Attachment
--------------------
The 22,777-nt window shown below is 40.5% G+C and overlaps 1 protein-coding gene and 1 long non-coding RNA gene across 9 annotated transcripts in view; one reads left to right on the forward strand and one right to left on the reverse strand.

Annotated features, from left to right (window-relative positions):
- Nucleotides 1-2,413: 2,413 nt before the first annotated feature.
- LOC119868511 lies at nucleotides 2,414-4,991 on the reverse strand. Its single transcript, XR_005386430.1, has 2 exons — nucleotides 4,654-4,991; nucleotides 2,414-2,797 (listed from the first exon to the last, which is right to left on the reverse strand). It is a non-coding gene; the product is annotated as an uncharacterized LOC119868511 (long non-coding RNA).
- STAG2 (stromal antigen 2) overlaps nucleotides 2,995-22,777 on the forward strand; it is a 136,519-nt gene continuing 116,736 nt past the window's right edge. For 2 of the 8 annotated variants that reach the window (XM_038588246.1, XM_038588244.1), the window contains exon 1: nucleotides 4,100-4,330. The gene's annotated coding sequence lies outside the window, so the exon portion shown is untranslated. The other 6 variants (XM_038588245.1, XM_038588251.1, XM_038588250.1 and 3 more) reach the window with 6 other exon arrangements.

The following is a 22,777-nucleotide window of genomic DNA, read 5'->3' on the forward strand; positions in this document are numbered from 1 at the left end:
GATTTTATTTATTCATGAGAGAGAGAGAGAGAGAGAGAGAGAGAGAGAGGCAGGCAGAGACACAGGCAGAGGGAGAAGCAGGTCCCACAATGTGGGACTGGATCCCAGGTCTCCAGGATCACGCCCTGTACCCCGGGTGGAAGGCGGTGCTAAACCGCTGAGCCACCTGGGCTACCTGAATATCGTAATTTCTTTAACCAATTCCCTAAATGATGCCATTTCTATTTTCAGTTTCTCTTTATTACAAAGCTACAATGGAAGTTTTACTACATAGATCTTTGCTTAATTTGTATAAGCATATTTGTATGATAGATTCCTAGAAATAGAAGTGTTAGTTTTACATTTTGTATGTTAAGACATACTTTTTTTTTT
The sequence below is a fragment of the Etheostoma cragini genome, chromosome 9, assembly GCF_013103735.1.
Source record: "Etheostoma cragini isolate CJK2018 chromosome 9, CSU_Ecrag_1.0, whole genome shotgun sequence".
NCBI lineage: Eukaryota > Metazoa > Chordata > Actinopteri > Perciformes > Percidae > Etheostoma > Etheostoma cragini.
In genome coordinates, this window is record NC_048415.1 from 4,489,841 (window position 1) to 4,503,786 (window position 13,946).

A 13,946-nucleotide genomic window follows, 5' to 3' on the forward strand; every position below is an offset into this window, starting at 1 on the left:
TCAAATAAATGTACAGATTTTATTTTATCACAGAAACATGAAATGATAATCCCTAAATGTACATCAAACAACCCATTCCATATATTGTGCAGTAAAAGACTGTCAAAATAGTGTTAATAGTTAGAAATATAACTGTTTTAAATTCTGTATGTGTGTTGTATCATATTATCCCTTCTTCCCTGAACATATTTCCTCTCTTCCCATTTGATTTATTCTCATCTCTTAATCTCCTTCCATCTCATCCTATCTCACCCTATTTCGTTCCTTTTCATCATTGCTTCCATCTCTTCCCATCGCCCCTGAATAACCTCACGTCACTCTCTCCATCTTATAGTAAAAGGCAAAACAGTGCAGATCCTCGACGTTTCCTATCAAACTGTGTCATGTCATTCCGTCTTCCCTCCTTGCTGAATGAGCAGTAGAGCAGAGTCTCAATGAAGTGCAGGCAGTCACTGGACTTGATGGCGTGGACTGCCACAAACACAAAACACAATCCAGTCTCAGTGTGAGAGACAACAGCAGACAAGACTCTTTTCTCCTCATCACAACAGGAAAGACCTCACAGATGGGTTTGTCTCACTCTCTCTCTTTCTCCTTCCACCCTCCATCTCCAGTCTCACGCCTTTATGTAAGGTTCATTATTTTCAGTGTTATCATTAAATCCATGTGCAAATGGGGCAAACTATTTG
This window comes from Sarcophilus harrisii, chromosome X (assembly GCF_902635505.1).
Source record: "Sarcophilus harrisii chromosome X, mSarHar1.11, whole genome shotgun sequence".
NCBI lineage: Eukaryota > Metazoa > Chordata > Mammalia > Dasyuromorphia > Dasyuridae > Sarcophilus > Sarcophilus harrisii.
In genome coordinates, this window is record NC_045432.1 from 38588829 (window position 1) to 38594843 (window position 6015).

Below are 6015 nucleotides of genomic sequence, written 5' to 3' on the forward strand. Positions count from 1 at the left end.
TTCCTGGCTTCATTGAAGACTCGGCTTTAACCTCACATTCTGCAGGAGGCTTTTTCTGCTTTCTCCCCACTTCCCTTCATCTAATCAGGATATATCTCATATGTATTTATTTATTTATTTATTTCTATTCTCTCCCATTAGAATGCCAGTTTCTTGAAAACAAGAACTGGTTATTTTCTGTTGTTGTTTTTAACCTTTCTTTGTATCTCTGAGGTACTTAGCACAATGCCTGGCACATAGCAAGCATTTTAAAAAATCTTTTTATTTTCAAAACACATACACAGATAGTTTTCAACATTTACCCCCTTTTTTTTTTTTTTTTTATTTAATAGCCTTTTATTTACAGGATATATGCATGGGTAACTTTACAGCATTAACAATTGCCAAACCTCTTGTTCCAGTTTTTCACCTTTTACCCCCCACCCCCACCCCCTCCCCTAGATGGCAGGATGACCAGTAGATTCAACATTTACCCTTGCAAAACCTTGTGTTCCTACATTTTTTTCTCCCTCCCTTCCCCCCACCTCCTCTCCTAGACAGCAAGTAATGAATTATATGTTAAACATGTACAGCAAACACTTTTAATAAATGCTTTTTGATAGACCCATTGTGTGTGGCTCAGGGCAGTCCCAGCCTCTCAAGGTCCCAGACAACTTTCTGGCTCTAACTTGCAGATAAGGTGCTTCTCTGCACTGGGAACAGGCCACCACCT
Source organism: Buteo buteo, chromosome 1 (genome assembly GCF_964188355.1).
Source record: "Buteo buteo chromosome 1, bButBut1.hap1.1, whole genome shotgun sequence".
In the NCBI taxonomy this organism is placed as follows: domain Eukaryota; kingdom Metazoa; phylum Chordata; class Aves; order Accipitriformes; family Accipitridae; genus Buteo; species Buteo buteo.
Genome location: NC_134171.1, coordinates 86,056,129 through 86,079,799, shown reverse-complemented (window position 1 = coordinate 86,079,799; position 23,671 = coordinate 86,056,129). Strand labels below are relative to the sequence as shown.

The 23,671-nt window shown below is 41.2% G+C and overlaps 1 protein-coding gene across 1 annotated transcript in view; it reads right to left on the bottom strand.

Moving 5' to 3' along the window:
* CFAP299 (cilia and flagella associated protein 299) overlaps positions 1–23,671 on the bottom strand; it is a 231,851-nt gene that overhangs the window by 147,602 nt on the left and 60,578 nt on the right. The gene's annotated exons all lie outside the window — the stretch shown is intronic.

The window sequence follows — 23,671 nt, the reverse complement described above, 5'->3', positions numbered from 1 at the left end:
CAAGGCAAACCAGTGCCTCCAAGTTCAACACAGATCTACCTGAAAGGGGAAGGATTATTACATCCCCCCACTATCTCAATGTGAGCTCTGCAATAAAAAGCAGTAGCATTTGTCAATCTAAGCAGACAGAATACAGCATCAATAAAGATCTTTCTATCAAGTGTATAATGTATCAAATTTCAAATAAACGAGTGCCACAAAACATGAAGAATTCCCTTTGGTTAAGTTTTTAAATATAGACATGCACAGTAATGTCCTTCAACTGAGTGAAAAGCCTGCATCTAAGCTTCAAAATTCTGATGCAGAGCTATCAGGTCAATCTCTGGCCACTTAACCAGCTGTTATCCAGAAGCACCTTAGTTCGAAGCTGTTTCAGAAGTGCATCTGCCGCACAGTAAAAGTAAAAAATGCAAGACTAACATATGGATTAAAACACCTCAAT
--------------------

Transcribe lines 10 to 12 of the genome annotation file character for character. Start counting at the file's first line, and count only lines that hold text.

NCBI lineage: Eukaryota > Metazoa > Chordata > Actinopteri > Perciformes > Percidae > Etheostoma > Etheostoma cragini.
In genome coordinates, this window is record NC_048415.1 from 4,489,841 (window position 1) to 4,503,786 (window position 13,946).

A 13,946-nucleotide genomic window follows, 5' to 3' on the forward strand; every position below is an offset into this window, starting at 1 on the left: